ISTANBUL — Iran's recent agreement with world powers to curb parts of its nuclear program in exchange for a possible easing of sanctions has spurred hopes in Ankara of a major trade and finance opportunity.
Turkish Foreign Minister Ahmet Davutoglu recently traveled to Tehran, where he committed his country to a major expansion of trade, saying Ankara is determined to increase trade volume with Iran to over $30 billion and aims for $100 billion by 2020.
Trade volume between the neighboring countries volume now is around $20 billion, the bulk of that coming from energy-scarce Turkey's fuel imports.
Turkey is the biggest importer of Iranian gas.
Turkish economy minister Zafer Çağlayan has called on banks to reopen financial relations with their Iranian counterparts.
"Turkey has a very efficient middle value added manufacturing industry," said Atilla Yesilada, an analyst for political consulting firm Global Source Partners.
"Clearly our commercial agricultural fruits and vegetables are far superior," he added, explaining that there is a potential for substantial growth in Turkish exports to Iran. "There is tremendous overlap, and if Iran ever returns to the international order, it will have major program of renovating its refineries, developing its aging fields, etcetera. All of these things would be tremendously beneficial for Turkish economic actors."
According to Inan Demir, chief economist of Istanbul-based Finansbank, Turkish exports to Iran are already on the rise despite continued trade restrictions, a trend likely to continue with the easing of sanctions.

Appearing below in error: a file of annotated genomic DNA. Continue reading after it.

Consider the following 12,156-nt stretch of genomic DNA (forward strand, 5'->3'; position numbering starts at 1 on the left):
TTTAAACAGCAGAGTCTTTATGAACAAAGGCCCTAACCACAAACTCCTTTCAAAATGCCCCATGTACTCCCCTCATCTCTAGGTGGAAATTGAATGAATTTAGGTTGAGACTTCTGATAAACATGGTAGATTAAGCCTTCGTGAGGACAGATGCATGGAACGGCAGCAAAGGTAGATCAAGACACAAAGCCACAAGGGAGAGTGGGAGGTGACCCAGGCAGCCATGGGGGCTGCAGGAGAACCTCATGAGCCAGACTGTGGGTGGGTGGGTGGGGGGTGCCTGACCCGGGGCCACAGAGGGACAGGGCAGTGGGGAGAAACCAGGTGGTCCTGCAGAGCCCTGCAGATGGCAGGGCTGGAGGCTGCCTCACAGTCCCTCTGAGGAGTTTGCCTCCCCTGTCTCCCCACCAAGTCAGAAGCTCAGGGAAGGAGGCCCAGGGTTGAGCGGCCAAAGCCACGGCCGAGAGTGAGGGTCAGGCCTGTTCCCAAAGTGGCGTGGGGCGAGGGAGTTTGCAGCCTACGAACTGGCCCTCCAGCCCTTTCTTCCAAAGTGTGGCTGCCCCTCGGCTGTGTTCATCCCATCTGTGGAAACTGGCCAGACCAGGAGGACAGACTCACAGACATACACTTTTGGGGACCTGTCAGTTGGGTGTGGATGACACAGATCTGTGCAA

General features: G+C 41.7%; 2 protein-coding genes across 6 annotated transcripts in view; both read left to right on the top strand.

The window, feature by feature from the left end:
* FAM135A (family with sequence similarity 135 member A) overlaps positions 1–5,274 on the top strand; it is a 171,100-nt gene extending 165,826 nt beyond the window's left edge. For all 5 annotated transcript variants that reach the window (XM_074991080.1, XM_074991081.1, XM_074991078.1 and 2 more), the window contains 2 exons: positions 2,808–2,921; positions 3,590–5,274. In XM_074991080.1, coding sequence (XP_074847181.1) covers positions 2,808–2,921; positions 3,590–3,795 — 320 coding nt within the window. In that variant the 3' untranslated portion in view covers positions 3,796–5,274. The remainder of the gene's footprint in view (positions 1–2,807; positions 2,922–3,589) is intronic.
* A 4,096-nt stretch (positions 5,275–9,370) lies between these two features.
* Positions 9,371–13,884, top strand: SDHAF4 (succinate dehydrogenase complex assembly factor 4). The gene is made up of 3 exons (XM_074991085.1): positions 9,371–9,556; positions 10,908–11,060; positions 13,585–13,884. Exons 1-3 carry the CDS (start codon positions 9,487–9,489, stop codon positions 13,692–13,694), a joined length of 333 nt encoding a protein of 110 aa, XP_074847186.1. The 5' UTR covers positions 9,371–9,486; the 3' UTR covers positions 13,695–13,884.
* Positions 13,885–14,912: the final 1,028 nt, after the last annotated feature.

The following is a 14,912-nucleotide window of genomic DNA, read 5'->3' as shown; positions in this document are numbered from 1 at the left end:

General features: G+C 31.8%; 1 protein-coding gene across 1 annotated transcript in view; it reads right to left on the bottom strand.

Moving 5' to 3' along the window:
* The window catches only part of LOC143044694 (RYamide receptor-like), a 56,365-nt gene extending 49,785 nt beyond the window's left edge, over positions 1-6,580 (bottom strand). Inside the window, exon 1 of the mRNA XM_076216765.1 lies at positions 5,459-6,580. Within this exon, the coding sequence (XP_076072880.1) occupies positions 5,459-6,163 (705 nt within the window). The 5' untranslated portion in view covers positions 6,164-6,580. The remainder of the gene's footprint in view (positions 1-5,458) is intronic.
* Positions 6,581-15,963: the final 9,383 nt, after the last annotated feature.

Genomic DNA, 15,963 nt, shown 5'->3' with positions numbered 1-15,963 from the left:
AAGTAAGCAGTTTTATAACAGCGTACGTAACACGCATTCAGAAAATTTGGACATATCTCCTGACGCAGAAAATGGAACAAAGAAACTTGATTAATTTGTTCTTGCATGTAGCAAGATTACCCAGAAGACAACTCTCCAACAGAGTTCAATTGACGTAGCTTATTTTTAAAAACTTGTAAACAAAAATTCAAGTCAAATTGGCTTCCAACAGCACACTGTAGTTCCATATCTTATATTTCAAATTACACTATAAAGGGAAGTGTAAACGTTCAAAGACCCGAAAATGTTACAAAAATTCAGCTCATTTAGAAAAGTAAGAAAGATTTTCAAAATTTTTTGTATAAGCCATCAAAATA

"This could help through exports to Iran, [although] it’s difficult to be very precise about the magnitude of higher exports," said Demir. "In the first nine months of the year, Turkey’s exports to Iran [totaled] $3.7 billion ... one the largest figures on record."
But Demir warns that Çağlayan's call to reestablish banking relations could have negative repercussions for Turkish banks if Iranian financial sanctions are lifted.
"Iran now will be able to repatriate some of its [foreign currency] holdings abroad as the sanctions are eased in a limited fashion ... and Turkey would be one of the source countries," he said. "So it's likely we could some outflows in [foreign currency] and gold, I would presume, as the sanctions are lifted and Iran is able to repatriate. So I think this another channel of impact that one should consider."
Ultimately, analyst Yesilada says how much bilateral trade grows is likely to be determined by politics rather than economics.
"There is really no guarantee that Iran would ever [have] Turkey [as] its primary trading partner," he said. "Iran perceives Turkey for what it is. We are a major stumbling block for their regional objectives and their de facto major rival in the region, an ally of the West. Unfortunately this is a region where trade, like anything else, is a diplomatic weapon. The market forces don’t work efficiently here."
Turkish-Iranian relations have been strained over Syria in particular, with Ankara and Tehran supporting opposite sides in the ongoing civil war. But the diplomatic rapprochement underway is one that, observers say, could bring economic gains.